Second Time Around
Since his philosophical ideas are refreshingly new, counter-intuitive, and mind-boggingly deep, I decided to re-read all four of Nassim Taleb’s books. I just finished re-reading “Antifragile” and am now well into my second pass through “The Black Swan“.
As with all good books that resonate with me, I find that re-reading them brings new learning, excitement, and joy. It’s almost like I’m reading them for the first time.
The reason I’m magnetically drawn to Mr. Taleb’s work is because his mission is truly noble and humanitarian. It is to make the world a better place by creating a system in which so-called elites (e.g. economists, politicians, academicians, Harvard-trained managers, high frequency traders) with no “skin in the game” cannot harm millions who follow their predictions/advice/policies without being harmed themselves. Requiring big-wigs to place some “skin in the game” (Mr. Expert, does the content f your portfolio align with your forecasts/advice?) precludes the alarming and increasingly asymmetric transfer of anti-fragility from regular Joe Schmoes like you and me to smug, self-serving elites.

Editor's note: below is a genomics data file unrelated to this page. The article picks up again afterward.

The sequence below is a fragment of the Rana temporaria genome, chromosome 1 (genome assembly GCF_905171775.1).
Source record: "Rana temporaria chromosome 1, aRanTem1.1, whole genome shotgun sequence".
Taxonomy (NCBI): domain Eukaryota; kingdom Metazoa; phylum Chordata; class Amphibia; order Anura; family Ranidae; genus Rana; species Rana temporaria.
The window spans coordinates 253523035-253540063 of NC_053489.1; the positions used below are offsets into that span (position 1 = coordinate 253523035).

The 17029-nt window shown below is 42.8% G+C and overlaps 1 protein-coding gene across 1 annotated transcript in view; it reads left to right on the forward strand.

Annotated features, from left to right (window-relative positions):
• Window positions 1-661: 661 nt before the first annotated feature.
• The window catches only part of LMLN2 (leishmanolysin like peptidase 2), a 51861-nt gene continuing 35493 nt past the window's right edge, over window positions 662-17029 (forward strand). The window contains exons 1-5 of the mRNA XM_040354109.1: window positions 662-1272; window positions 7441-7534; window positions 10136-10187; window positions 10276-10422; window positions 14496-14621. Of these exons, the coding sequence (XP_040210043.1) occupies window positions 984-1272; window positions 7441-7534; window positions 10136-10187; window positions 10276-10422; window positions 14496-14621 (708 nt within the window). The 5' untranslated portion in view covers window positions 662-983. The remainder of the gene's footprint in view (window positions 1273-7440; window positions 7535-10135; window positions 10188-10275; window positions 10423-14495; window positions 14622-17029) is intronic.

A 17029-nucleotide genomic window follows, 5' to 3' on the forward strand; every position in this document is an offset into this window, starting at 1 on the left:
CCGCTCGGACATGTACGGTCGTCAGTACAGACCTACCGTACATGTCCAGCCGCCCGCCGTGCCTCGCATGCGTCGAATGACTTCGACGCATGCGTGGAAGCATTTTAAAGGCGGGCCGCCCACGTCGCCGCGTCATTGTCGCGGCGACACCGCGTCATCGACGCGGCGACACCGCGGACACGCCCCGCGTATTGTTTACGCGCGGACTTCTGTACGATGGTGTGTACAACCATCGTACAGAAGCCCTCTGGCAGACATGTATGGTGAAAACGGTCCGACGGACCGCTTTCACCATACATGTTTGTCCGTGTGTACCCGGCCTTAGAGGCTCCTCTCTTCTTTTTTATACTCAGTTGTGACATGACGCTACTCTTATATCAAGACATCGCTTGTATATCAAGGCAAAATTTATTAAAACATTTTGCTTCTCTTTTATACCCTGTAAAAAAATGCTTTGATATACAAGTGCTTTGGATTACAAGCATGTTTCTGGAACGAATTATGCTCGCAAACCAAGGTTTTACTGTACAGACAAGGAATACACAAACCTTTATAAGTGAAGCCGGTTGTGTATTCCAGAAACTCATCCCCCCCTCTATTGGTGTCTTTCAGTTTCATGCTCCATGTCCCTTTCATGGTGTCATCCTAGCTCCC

In case you are new to the concept of antifragility, consider the figure below. A fragile system is one in which, as the magnitude of an external stressor is applied, the harm it experiences increases non-linearly. An antifragile system is the exact opposite. It is more than simply resilient or robust. It actually gains from volatility (up to a point, of course).
Since you can’t know what’s going to happen in the next five minutes, let alone far into the future, you can’t guarantee your own personal antifragility. But you can take concrete action to reduce your fragility and minimize the risk of someone stealing whatever antifragility you do have. Eliminating debt decreases fragility. Adding redundancy (e.g. two kidneys, two lungs) and “having options” reduce fragility. Government bailouts transfer antifragility from taxpayers to executives and shareholders. Lack of term limits transfers antifragility from voters to politicians. Corporate mergers and buyouts transfer antifragility from employees to executives. Increasing size and centralization increases fragility. Lack of exercise increases fragility. Long periods of obsessively manufactured stability increase fragility. The ultimate fragilizer, and the one in which we can only accept, is…….. TIME.